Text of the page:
Ranjitsinh Disale, 32, from Paritewadi village in Maharashtra’s Solapur district won The Global Teacher Prize 2020. Ranjitsinh Disale, a teacher at a government school in Paritewadi, Maharashtra, who is best known for adding QR codes to textbooks of primary classes to provide links to audio poems, video lectures, stories and assignments.

He was selected from 12,000 nominations from more than 140 countries around the world. The Indian teacher was announced by renowned actor Stephen Fry as the winner of the Global Teacher Prize 2020 at a virtual ceremony broadcast on Thursday from the Natural History Museum in London.

But Disale immediately announced he would share half the $1m prize money with the nine other finalists.

Which means $55,000 will go to each of the other nine finalists from nations including Italy, Nigeria and South Korea.

Disale is the sixth winner of the award, established by the Varkey Foundation and is given in partnership with the United Nations Educational, Scientific and Cultural Organization (UNESCO).

Ranjitsinh Disale, 32, from Paritewadi village in Maharashtra’s Solapur district, emerged the winner among 10 finalists from across the world. The annual prize was founded by the Varkey Foundation in 2014 to recognize an exceptional teacher who has made an outstanding contribution to the profession.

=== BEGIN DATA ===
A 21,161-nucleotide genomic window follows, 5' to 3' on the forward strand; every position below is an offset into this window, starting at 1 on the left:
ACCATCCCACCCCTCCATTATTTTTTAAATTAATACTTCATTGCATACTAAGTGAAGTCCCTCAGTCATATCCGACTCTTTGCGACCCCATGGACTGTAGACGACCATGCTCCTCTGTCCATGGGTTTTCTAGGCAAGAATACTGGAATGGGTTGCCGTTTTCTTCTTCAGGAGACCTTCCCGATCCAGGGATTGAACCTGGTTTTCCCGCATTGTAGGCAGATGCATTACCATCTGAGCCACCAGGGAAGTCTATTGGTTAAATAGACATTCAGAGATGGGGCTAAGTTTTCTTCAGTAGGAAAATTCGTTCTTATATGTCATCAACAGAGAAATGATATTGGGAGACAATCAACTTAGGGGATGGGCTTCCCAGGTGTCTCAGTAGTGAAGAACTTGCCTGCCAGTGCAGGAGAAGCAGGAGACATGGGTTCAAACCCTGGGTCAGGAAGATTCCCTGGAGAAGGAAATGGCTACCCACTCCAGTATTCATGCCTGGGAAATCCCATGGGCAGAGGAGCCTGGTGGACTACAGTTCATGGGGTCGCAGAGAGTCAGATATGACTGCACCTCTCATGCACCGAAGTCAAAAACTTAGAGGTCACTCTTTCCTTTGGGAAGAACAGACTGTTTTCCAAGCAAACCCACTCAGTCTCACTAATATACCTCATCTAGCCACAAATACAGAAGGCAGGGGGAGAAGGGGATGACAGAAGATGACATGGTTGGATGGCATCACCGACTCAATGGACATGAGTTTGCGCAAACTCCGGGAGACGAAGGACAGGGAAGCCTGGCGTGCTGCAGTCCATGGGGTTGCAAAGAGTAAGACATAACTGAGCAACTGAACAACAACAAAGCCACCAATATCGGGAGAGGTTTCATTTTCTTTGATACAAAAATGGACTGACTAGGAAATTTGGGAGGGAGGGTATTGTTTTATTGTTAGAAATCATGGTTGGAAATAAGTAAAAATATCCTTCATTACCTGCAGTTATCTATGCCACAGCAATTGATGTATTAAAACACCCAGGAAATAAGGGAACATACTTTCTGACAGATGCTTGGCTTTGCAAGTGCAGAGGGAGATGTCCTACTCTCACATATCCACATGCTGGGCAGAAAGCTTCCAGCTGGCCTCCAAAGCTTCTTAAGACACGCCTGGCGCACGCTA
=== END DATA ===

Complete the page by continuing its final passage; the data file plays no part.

Mr Disale, who believes that teachers are the world’s “real changemakers”, announced that he will be sharing 50 per cent of his prize money with his fellow finalists to support their “incredible work”.

“The COVID-19 pandemic has exposed education and the communities it serves in a multitude of ways. But, in this hard time, teachers are giving their best to make sure every student has access to their birthright of a good education,” Mr Disale said.

“Teachers are the real changemakers who are changing the lives of their students with a mixture of chalk and challenges. They always believe in giving and sharing. Therefore, I am very pleased to announce that I will share 50 percent of the prize money equally among my fellow top 10 finalists to support their incredible work. I believe, together, we can change this world because sharing is growing,” he said.

When Mr. Disale arrived at the Zilla Parishad Primary School at Paritewadi in Solapur in 2009, it was a dilapidated building, sandwiched between a cattle shed and a storeroom.

The curriculum was not even in the students’ main language, Kannada. Disale moved to the village, learned the language and translated the class textbooks.

He also introduced digital learning tools and came up with personalized programs for each student. His system of QR-coded textbooks is now used across India. School attendance is now 100 percent, the organizers said.


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